European Journal of Anatomy

Official Journal of The Spanish Society of Anatomy
Cover Volume 3 - Number 1
Eur J Anat, 3 (1): 51-58 (1999)

Corticosteroid-induced polycystic kidney disease. A morphological study

Ojeda J.L.

Dept. de Anatomia y Biologia Celular, Facultad de Medicina, C/Cardenal Herrera Oria, s/n, 39011-Santander, Spain

ABSTRACT A single injection of methylprednisolone acetate to the newborn rabbit induces the development of polycystic kidney disease (PKD). In a first stage collecting duct cysts (CDCs) develop. Enlargement of ducts and CDC formation are accompanied by preservation of normal principal to intercalated cell ratios and modifications in the structure and composition of the CDC basement membrane. These changes appear at the beginning of tubular dilation, are not observed in other renal basement membranes, and disappear progressively during regression of the CDCs. It is likely that an abnormal basement membrane modifies the spatial and chemical signals encoded within the extracellular material, which, in turn, could lead, via integrins, to abnormal control of the size of the collecting duct, which then undergoes cystic dilation. Glomerular cyst formation occurs in later stages and is accompanied by CDC regression. Glomerular cysts are unique in that the parietal epithelial layer undergoes transformation to podocytes (parietal podocytes). This transformation occurs in the absence of capillaries. Parietal podocytes provide a new tool for the study of glomerular epithelial differentiation, the functional capacity of isolated podocytes in vivo, and the assembly of the glomerular filtration surface.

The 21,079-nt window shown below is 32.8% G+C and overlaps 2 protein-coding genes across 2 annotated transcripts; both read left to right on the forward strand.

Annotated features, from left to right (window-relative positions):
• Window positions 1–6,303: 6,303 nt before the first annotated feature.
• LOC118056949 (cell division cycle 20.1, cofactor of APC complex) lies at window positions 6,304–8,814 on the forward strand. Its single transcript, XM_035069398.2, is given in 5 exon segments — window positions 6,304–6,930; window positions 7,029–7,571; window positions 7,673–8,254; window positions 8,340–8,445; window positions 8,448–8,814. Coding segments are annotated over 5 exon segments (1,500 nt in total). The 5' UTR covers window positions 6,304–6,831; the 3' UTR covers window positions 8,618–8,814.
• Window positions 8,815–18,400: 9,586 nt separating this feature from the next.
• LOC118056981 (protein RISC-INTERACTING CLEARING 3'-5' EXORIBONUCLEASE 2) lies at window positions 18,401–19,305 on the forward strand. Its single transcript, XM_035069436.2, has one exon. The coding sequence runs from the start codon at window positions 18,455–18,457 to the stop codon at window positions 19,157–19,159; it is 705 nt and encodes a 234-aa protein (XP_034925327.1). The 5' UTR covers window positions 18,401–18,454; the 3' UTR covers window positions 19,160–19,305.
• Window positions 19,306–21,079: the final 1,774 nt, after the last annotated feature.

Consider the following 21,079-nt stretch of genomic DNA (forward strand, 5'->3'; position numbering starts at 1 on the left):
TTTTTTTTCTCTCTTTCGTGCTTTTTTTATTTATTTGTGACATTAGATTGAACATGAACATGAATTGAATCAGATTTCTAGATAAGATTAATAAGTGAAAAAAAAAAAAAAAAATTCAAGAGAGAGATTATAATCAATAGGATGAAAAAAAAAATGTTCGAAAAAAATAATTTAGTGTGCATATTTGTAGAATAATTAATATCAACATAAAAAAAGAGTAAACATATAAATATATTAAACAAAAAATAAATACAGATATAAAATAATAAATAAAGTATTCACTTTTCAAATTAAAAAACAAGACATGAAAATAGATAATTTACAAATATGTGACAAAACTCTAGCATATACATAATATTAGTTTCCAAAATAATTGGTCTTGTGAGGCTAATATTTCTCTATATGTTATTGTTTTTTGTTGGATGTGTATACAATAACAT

Keywords: corticosteroid, methylprednisolone acetate, animal experiment, animal model, animal tissue, drug induced disease, glomerulopathy, glomerulus basement membrane, intramuscular drug administration, kidney collecting tubule, kidney polycystic disease, kidney tubule disorder, morphology, newborn, nonhuman, podocyte, rabbit, review

European Journal of anatomy
ISSN 2340-311X (Online)